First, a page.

Actress Becomes Rosecrans' Spy

from Driftwood of the Stage,
by William E. Horton, 1909

in the chapter "Patriotism of Stage Folks"
is this tale about Pauline Cushman

Pauline Cushman
photo from Wikipedia

Among the women of America who made themselves famous during the rebellion was
Pauline Cushman. While playing at Wood's Theater, Louisville, Ky., in March, 1863,
she forsook the stage and entered the Federal service as a scout and spy, and was at
once detailed to carry orders between Louisville and Nashville. She was subsequently
employed by General Rosecrans, and for many months attached to the Army of the
Cumberland. She visited the Confederate lines time after time, and rendered her country
invaluable service.

She was twice taken prisoner, but managed to escape without giving away any of the
secrets entrusted to her by the Federal government.  It was just after Nashville was
taken that the little woman was captured while making a trip near that city. Again she
managed to escape only to be recaptured the following morning. They held to her this
time and found in her garters papers which proved conclusively that she was a scout
and spy. Arrangements were being made to hang her when the Union forces marched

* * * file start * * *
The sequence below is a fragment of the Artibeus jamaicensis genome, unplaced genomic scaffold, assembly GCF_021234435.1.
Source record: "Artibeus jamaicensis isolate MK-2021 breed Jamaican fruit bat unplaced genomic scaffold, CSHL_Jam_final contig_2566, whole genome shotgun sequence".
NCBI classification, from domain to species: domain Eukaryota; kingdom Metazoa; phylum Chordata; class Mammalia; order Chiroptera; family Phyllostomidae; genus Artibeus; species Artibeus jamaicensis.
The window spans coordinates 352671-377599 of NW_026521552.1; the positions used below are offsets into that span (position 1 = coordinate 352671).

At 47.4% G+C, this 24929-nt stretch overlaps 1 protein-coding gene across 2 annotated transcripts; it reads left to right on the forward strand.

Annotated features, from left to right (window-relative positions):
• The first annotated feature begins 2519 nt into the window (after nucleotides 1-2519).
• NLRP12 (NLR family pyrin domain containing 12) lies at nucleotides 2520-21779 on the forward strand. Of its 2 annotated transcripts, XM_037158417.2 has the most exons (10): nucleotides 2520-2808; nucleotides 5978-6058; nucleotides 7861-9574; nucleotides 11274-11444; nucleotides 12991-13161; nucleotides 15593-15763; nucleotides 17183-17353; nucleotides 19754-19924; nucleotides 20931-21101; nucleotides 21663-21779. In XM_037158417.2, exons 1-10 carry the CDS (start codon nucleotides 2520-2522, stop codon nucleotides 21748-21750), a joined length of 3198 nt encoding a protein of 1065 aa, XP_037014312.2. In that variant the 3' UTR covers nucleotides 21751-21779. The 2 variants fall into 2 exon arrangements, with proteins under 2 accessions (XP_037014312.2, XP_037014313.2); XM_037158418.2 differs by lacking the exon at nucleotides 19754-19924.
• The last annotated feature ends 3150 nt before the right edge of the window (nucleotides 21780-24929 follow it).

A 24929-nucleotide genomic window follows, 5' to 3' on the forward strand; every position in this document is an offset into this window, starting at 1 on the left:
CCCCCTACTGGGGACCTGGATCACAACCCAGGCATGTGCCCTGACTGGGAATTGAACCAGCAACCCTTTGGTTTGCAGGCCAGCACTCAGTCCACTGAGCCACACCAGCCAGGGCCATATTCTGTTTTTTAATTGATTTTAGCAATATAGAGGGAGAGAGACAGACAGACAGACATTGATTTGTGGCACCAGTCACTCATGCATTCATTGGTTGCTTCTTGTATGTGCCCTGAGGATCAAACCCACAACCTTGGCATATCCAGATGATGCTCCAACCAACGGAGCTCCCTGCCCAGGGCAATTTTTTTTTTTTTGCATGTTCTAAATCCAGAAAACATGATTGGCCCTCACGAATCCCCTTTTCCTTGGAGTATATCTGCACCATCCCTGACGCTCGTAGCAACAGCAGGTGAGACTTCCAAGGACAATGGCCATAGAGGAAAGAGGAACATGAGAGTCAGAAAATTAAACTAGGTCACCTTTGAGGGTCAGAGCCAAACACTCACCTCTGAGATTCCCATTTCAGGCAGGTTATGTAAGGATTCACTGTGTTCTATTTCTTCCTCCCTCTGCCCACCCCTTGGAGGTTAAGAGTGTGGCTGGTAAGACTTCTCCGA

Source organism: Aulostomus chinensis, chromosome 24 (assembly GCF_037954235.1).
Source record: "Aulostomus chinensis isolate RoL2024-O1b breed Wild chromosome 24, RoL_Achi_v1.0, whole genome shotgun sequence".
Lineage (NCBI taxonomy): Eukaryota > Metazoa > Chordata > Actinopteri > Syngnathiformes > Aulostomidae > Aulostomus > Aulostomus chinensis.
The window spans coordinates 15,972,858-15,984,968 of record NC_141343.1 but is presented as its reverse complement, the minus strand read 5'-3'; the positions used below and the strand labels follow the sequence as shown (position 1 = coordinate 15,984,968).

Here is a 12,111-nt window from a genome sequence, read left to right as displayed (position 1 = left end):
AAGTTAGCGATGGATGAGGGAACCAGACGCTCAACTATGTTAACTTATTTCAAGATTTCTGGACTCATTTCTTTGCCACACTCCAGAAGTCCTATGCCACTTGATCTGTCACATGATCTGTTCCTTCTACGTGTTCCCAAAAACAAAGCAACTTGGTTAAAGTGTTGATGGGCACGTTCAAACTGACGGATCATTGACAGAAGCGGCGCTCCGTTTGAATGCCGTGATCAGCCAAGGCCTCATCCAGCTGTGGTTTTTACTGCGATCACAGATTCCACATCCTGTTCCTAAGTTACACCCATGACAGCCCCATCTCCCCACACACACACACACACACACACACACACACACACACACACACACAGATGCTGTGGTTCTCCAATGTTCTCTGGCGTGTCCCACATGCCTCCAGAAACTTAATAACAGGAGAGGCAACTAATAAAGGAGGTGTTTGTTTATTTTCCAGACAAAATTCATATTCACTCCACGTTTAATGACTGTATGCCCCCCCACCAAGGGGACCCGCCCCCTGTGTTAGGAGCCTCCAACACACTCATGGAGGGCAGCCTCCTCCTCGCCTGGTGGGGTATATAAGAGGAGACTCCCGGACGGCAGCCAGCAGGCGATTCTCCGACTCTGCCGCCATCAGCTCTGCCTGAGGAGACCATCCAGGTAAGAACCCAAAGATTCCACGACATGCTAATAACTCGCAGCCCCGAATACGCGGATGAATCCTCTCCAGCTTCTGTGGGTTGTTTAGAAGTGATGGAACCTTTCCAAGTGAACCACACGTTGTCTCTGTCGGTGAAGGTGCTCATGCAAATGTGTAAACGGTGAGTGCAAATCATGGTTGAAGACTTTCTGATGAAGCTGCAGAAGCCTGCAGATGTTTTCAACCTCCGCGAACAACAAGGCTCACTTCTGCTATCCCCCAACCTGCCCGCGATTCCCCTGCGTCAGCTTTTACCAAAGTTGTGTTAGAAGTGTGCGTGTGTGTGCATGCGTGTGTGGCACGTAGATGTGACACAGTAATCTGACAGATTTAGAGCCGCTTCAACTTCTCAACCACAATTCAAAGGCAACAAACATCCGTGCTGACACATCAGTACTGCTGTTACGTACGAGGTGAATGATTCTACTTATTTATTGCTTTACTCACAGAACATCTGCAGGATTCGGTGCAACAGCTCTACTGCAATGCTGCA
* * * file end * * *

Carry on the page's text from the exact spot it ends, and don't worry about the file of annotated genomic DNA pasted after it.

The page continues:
into the town and took possession.
For meritorious services she was given the brevet of major, and afterward became
known in theatrical circles as Major Pauline Cushman.
Learn more about the life of  Pauline Cushman:  Spy of the Cumberland,
                                                        a book by William Christen
                                            and in Pauline Cushman in Wikipedia
Horton also tells of these actresses:
At one time Adah Isaacs Menken became interested in military affairs and was elected captain
of a company at Dayton, Ohio. On her travels her commission as an officer was placed
on exhibition in the lobbies of the theaters where she played, and attracted much attention.
During one of her engagements at Albany, N.Y., she paid a visit to the armory of the
Twenty-fifth Regiment of that city, and was hospitably received. At her benefit a few
days later, she sang a song dedicated to that regiment.
During the civil war she frequently got in hot water by expressing herself a little too freely
as a secessionist. She was very fond of decorating her rooms with Confederate flags every-
where she went. While playing at Baltimore, then under military rule, she was arrested and
placed under guard during the reign of Provost Marshal Fish, but was treated with
consideration on account of her manifold charms of manner and person.

Charlotte Crampton abandoned the stage when informed that her son had enlisted in the Union army for the war.
Although at that time more than a middle-age woman she became a vivandiere, and followed
her boy's regiment through the campaign.
Return to General Rosecrans